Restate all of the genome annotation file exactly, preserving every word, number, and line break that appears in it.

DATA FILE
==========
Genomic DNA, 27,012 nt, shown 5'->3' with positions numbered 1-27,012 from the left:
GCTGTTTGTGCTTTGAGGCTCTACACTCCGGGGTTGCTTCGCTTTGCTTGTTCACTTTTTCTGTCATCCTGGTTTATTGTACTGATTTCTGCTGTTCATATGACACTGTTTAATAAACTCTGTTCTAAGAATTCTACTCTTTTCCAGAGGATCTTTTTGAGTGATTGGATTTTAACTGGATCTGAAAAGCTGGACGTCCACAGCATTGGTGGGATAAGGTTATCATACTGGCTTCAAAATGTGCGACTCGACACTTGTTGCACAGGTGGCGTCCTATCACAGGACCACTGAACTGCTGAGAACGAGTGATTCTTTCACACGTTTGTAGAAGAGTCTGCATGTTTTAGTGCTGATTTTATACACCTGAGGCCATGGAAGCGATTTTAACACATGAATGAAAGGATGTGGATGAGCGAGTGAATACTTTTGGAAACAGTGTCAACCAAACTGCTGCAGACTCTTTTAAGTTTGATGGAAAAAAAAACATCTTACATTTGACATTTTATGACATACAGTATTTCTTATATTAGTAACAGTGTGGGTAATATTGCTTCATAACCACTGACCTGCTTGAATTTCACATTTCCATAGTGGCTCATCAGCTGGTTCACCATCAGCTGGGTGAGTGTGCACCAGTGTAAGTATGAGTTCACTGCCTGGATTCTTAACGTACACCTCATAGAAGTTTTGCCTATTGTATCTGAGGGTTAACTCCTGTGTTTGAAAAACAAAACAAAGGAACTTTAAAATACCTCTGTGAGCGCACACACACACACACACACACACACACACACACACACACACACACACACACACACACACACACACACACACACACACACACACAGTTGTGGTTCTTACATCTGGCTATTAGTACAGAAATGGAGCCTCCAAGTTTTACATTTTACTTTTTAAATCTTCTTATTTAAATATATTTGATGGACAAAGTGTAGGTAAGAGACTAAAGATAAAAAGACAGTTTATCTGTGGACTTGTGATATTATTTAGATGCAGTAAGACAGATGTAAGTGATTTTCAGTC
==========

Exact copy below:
Genomic DNA, 27,012 nt, shown 5'->3' with positions numbered 1-27,012 from the left:
GCTGTTTGTGCTTTGAGGCTCTACACTCCGGGGTTGCTTCGCTTTGCTTGTTCACTTTTTCTGTCATCCTGGTTTATTGTACTGATTTCTGCTGTTCATATGACACTGTTTAATAAACTCTGTTCTAAGAATTCTACTCTTTTCCAGAGGATCTTTTTGAGTGATTGGATTTTAACTGGATCTGAAAAGCTGGACGTCCACAGCATTGGTGGGATAAGGTTATCATACTGGCTTCAAAATGTGCGACTCGACACTTGTTGCACAGGTGGCGTCCTATCACAGGACCACTGAACTGCTGAGAACGAGTGATTCTTTCACACGTTTGTAGAAGAGTCTGCATGTTTTAGTGCTGATTTTATACACCTGAGGCCATGGAAGCGATTTTAACACATGAATGAAAGGATGTGGATGAGCGAGTGAATACTTTTGGAAACAGTGTCAACCAAACTGCTGCAGACTCTTTTAAGTTTGATGGAAAAAAAAACATCTTACATTTGACATTTTATGACATACAGTATTTCTTATATTAGTAACAGTGTGGGTAATATTGCTTCATAACCACTGACCTGCTTGAATTTCACATTTCCATAGTGGCTCATCAGCTGGTTCACCATCAGCTGGGTGAGTGTGCACCAGTGTAAGTATGAGTTCACTGCCTGGATTCTTAACGTACACCTCATAGAAGTTTTGCCTATTGTATCTGAGGGTTAACTCCTGTGTTTGAAAAACAAAACAAAGGAACTTTAAAATACCTCTGTGAGCGCACACACACACACACACACACACACACACACACACACACACACACACACACACACACACACACACACACACACACACACACACAGTTGTGGTTCTTACATCTGGCTATTAGTACAGAAATGGAGCCTCCAAGTTTTACATTTTACTTTTTAAATCTTCTTATTTAAATATATTTGATGGACAAAGTGTAGGTAAGAGACTAAAGATAAAAAGACAGTTTATCTGTGGACTTGTGATATTATTTAGATGCAGTAAGACAGATGTAAGTGATTTTCAGTC